Stretching northwards from Cardiff and the nearby south coast of Wales are a series of valleys with associated railways built by the Marquess of Bute.
In the past, the main industry of the valleys was coal mining but unfortunately it fell on hard times for a variety of reasons in recent decades and consequently with a bit of nostalgia, the people who remember that time feel robbed of their employment and heritage where successive generations carried on the trade.
(The trip I normally made to Cardiff from Bristol, as I said in the last post was usually by train and the crossing of the River Severn was by the unspectacular yet no less amazing engineering achievement of the 19th century Severn tunnel. This structure at 4 miles long was the longest standard tunnel in Britain for some time but as a major freight and passenger route, it always seemed prone to me for delays and diversions, usually caused by the failure of a freight train in the tunnel, particularly on my return from Cardiff.)
This post is a mixture of things from a drab South Wales day with the scenery, the weather and personally .... loosely entitled Buildings, bridges, beasts and birds.
The building of a bridge over the River Severn was first thought of 1824, but due to the birth and growth of the railways, it stayed as a thought for a considerable period of time. As more people wanted their own transport following the introduction of the car, traffic congestion became an issue in the towns to the west of the Severn and plans for a bridge were eventually stopped once more by the railway company. In the late 1940's & early 1950's a massive road building scheme was planned which included the construction of the Severn Bridge. The Government funded project was completed in 1966 and a toll fee would reclaim the money... still in operation today.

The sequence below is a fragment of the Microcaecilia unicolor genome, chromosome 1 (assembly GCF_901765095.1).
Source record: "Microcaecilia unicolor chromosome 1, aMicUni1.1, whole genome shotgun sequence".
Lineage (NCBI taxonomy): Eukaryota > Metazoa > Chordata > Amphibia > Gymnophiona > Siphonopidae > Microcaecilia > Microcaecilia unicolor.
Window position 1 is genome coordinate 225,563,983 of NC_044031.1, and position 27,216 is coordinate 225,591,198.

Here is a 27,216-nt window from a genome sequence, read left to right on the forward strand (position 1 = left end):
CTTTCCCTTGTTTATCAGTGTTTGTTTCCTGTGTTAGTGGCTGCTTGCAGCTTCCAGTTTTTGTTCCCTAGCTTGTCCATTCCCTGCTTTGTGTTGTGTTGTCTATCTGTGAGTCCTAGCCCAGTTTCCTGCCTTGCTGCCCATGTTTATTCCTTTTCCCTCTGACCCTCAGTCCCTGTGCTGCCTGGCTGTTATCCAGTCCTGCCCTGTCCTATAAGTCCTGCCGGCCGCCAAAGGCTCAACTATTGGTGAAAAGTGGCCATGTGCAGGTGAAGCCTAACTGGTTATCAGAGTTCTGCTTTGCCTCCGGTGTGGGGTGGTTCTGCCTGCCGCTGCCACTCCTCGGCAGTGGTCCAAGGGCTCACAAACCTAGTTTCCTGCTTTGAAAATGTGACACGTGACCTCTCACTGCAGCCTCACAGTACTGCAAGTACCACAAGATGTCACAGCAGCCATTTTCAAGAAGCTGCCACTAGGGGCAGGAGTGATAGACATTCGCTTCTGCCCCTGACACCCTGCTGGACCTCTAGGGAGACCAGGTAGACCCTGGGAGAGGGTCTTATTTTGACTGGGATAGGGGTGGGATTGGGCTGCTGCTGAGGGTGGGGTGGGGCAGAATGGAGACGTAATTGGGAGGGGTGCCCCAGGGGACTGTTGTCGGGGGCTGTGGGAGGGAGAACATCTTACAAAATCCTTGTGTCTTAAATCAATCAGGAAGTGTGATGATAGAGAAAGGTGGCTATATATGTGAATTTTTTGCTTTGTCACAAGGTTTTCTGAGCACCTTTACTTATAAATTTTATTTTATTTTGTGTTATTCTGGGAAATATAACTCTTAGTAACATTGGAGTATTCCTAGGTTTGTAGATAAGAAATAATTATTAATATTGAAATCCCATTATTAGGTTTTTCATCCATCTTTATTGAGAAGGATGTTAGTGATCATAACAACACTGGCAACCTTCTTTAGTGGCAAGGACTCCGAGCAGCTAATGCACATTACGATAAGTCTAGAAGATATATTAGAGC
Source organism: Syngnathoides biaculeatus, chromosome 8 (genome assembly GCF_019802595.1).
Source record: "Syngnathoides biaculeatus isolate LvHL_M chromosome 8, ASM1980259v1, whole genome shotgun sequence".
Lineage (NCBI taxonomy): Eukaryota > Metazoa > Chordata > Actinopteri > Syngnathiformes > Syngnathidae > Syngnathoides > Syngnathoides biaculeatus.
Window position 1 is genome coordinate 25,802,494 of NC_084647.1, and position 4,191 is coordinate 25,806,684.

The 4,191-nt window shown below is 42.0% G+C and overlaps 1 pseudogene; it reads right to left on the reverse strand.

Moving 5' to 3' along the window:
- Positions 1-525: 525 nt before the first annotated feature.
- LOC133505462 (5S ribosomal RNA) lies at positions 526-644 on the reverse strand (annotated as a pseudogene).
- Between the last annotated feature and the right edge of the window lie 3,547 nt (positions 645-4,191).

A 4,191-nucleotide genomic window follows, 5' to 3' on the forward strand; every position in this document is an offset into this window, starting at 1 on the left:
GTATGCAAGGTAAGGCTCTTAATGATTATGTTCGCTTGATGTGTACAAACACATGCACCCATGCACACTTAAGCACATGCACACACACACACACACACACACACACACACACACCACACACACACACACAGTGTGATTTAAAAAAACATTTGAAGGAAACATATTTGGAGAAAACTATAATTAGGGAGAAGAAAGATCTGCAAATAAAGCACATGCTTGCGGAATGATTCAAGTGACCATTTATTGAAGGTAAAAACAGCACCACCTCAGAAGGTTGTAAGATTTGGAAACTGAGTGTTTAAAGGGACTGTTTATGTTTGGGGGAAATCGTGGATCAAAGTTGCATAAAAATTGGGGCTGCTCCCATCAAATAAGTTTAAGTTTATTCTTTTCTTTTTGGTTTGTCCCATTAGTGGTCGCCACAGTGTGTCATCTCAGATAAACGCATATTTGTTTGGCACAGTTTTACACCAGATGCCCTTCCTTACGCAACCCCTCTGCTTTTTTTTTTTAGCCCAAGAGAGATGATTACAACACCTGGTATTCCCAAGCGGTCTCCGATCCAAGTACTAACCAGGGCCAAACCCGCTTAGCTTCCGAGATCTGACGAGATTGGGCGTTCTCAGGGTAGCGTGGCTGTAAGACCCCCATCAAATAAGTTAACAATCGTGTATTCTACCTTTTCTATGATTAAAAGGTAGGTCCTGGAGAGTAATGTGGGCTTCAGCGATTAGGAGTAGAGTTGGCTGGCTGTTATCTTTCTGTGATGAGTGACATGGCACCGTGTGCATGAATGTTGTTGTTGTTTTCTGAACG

Big Pit at Blaenavon is now a museum that seeks to preserve the concept of coal mining in South Wales. The pit was opened in 1860, reached it's peak in the early 1900's but eventually ceased production in 1980. It only lay dormant for three years before opening as a museum three years later.
I had an opportunity to do a short walk along a rough path over mining tracks to see the Pontypool & Blaenavon railway just north of the site. I had an interest here as there was something I wanted to see. However to my surprise I saw something that I did not believe possible...
It was time to move on to the market town of Abergavenny. Although there is a lot more to the town than shops, this was essentially a Christmas shopping moment.
Abergavenny has it's roots as a town in Norman times with some later English / Welsh border war action. The most distinctive feature in Abergavenny High street is the market hall tower which dominates the skyline, something held here according to official records since the early 13th century.
|Hanging around in the market hall|
Outside there is a mural on the opposite side of the street that depicts a landscape of the town.
A walk around the shops was interspersed with a display from The Welsh Owl society who .... helped me stretch and fill out material for this post !! ...
Owls are like bloggers and followers, they are wise and sharp ...
|.. keeping an eye on what's going on ...|
|... but you have to try and keep their interest ...|
|... otherwise they might just about fall asleep !!|